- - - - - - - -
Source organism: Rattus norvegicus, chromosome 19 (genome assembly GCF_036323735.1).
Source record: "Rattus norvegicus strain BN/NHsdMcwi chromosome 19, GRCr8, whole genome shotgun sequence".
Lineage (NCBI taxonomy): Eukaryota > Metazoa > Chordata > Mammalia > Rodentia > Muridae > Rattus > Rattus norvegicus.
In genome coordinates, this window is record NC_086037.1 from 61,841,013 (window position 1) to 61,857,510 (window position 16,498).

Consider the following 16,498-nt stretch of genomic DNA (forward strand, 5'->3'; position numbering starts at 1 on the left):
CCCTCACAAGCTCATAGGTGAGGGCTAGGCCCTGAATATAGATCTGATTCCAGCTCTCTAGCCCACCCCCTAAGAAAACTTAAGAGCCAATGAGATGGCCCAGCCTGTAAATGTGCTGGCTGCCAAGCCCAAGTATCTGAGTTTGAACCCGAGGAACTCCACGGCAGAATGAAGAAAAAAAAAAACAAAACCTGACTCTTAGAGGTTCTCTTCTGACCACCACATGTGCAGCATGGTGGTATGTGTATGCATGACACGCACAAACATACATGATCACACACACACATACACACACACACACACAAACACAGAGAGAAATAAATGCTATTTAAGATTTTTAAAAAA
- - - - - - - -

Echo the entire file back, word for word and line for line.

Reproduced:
Source organism: Rattus norvegicus, chromosome 19 (genome assembly GCF_036323735.1).
Source record: "Rattus norvegicus strain BN/NHsdMcwi chromosome 19, GRCr8, whole genome shotgun sequence".
Lineage (NCBI taxonomy): Eukaryota > Metazoa > Chordata > Mammalia > Rodentia > Muridae > Rattus > Rattus norvegicus.
In genome coordinates, this window is record NC_086037.1 from 61,841,013 (window position 1) to 61,857,510 (window position 16,498).

Consider the following 16,498-nt stretch of genomic DNA (forward strand, 5'->3'; position numbering starts at 1 on the left):
CCCTCACAAGCTCATAGGTGAGGGCTAGGCCCTGAATATAGATCTGATTCCAGCTCTCTAGCCCACCCCCTAAGAAAACTTAAGAGCCAATGAGATGGCCCAGCCTGTAAATGTGCTGGCTGCCAAGCCCAAGTATCTGAGTTTGAACCCGAGGAACTCCACGGCAGAATGAAGAAAAAAAAAAACAAAACCTGACTCTTAGAGGTTCTCTTCTGACCACCACATGTGCAGCATGGTGGTATGTGTATGCATGACACGCACAAACATACATGATCACACACACACATACACACACACACACACAAACACAGAGAGAAATAAATGCTATTTAAGATTTTTAAAAAA